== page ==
IMPACT OF SOCIAL RESPONSIBILITY ON THE PERFORMANCE OF ORGANIZATIONS IN NIGERIA

IMPACT OF SOCIAL RESPONSIBILITY ON THE PERFORMANCE OF ORGANIZATIONS IN NIGERIA

No one question has received attention by businesses, government, politicians and people in general in the past few years than probably the question of what the social responsibility of business should be. This question, though originally aimed at profit oriented business in now being posed to non-profit oriented business institution in the society; Universities, hospital governmental agencies, charitable organization etc. are all increasingly being confronted with similar demand and being attacked for not assuring responsibility for society’s ills and problems. As society awakens and become vocal with respect to the urgency of social problems is asking the managers of all kinds of organizations particularly those at the top as to what they are doing to discharge their social responsibility and why they are not doing more.

About decade ago, a broad movement probably of an evolutionary nature began in the utilized countries of the world. It is movement to take institutions particularly business institutions more responsive to human needs. The business firm is thus caught up in the stream of events as it is being pressed by public sentiment and legislative and regulatory action to respond to issue beyond its traditional task of producing and distributing goods and services at a profit.

Traditionally, managers of business enterprises have been asked by society to concentrate on using efficiently the resources at their disposal to produce goods and services that customers wanted at agreed prices, they were willing to pay, maximize profits. But today, businesses are being asked to contribute more to the quality of life.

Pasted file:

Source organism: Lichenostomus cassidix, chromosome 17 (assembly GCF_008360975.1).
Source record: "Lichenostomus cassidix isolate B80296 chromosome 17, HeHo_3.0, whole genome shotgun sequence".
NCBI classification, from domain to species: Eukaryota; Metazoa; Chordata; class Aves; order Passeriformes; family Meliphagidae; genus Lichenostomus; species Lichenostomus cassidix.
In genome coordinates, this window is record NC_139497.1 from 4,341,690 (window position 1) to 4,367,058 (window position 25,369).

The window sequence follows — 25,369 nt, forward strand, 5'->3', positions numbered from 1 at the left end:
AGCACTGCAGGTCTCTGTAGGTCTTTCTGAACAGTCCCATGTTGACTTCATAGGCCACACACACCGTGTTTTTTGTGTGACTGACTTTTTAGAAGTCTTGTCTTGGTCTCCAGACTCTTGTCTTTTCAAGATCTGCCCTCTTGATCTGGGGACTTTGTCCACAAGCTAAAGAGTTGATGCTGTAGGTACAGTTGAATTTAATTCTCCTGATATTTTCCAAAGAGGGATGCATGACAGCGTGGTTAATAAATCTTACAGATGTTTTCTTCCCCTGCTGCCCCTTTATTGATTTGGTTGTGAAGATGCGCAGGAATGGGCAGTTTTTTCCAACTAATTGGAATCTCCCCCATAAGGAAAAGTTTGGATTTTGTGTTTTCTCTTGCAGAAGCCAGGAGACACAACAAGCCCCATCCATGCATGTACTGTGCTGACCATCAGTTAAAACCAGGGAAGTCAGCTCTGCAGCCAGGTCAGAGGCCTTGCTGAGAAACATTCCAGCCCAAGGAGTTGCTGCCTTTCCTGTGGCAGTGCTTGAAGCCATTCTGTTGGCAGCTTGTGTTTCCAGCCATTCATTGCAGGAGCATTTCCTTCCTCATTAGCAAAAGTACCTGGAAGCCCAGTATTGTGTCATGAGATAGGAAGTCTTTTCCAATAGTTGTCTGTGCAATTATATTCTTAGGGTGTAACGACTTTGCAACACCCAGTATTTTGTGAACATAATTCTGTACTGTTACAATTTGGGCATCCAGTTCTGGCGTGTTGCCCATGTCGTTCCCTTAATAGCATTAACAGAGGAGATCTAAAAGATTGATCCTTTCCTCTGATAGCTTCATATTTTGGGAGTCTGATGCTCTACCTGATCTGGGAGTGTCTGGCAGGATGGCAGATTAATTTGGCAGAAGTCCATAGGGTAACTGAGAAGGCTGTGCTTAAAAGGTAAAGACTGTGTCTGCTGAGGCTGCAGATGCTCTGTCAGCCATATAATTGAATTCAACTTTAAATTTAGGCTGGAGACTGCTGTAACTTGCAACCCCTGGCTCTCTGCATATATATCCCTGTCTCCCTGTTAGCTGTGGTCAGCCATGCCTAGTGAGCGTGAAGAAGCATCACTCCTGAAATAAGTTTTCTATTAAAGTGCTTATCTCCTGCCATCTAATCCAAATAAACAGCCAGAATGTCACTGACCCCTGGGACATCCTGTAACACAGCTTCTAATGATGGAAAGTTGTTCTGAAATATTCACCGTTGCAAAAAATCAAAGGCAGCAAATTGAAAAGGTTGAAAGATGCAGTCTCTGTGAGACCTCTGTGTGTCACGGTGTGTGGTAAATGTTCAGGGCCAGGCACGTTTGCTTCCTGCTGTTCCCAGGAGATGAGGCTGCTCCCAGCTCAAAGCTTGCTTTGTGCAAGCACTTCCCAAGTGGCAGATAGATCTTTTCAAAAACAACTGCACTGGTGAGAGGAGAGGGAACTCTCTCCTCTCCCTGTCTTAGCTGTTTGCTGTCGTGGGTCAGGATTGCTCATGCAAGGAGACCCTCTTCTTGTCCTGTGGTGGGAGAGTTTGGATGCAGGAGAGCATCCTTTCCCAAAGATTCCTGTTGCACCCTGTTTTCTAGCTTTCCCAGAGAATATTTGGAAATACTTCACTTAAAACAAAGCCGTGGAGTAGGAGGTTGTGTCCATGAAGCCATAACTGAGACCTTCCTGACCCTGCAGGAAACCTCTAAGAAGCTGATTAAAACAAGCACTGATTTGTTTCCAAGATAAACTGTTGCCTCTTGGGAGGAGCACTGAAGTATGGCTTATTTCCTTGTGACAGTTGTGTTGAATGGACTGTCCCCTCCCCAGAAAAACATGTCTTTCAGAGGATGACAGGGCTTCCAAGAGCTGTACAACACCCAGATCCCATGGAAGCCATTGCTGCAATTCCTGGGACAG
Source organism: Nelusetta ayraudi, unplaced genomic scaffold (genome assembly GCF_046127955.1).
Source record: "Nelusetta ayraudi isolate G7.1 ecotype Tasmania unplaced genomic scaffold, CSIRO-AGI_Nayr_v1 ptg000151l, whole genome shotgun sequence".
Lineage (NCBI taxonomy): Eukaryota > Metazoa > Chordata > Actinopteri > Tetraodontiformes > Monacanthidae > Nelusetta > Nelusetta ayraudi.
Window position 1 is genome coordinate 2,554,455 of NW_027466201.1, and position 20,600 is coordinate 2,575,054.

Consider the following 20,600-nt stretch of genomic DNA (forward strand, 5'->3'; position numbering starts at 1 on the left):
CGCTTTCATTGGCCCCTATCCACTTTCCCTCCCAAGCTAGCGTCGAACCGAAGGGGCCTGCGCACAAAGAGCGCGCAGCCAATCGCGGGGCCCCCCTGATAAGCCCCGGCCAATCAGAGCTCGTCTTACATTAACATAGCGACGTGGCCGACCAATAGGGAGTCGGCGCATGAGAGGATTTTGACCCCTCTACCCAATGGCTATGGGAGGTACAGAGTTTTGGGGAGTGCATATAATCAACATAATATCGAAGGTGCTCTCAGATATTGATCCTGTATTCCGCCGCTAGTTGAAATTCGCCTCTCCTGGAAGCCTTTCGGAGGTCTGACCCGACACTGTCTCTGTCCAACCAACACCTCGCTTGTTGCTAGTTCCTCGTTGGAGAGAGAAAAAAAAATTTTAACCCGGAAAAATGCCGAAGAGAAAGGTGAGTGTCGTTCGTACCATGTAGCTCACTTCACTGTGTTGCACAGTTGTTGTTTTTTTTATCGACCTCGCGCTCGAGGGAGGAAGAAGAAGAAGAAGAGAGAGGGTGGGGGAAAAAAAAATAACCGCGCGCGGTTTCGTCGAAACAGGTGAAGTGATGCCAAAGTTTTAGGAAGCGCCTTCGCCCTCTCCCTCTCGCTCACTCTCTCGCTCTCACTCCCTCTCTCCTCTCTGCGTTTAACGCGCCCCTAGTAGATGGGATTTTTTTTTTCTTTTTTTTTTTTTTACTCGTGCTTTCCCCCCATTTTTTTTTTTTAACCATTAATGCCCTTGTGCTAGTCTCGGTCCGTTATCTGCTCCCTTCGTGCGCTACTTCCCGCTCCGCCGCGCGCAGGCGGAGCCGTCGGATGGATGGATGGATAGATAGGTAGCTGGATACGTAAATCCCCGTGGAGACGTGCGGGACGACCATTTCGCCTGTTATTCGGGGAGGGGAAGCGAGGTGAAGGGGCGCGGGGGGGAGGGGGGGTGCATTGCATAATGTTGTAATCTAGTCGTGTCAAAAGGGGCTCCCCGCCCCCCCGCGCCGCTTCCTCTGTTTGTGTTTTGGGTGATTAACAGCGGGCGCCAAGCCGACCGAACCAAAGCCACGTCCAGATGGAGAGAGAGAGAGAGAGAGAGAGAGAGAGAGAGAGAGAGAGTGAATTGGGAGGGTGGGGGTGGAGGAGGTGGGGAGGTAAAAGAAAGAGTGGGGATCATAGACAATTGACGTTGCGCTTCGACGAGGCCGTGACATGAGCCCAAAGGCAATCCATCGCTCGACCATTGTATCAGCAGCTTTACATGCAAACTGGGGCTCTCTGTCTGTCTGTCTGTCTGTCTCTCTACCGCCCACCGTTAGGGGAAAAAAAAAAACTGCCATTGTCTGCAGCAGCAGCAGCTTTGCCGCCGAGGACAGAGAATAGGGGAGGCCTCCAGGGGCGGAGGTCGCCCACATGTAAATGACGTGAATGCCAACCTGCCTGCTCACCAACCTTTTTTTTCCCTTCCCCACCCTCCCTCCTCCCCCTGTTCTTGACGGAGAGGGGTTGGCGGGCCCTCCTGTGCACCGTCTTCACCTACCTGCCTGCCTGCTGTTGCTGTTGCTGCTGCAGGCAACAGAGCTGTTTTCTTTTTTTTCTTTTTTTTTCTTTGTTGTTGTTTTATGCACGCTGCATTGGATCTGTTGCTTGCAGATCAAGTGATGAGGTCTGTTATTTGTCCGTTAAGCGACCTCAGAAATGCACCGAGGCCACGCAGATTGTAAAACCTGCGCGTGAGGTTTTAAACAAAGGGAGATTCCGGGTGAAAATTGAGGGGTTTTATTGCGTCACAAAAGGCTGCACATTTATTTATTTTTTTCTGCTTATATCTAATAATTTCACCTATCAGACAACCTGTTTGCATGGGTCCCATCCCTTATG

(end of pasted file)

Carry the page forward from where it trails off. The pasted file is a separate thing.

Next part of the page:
In discussing and analyzing commercial Banks and social responsibility in Nigeria, the emphasis is not on what commercial bank should or might do to tackle and solve problems of society, rather than problems of their employees, shareholders and customers. The concept of social responsibility for social and political goals and that they became the keepers of society’s concern and not merely keepers of society’s financial resources. The emphasis is on the contributions banks can make to such social problems and social issues as support of education, health and medical care, support for disables and unemployed persons, than maintenance and restoration of the physical environment, improving public transportation and involvement in community development (e.g. borehole construction, children park, local market construction etc)

It is pertinent to point out that the, social demands on business have been and will continue to increase significantly and the role of business firms in the society.
The amount of attention give not the area of social responsibility by both management and society has increased in recent years and probably will continue to increase in the future.

        Background of the Study
The modern commercial banking dates bank to the colonial period during which Nigerians was under the political administration of Britain. It is not surprising therefore that the banking scene was dominated by British banks which were affiliates of the leading banks in United Kingdom.

Banking began in Nigeria in 1892 “under the initiative of foreign investors, when the Elder Dumpster lines, a shipping company started some form of banking business in the country to facilitate to own transactions. By 1894, what was then the bank of British West Africa, later Standard Bank Ltd, and now First Bank of Nigeria plc, became the first to establish banking business in Nigeria. It remained the sole bank until 1917 when later colonial bank, later Barclays Bank of Nigeria limited and now Union bank of Nigeria Plc, open branches in the country. The British and French Bank now United bank for Africa  affiliate of the banquet Nationale Pour’le Commerceetl’ Industries, a large French banking establishment, came in 1947 to make the third expatriate bank which dominated early Nigeria commercial banking. Together the banks controlled close to 90% aggregate bank deposit.

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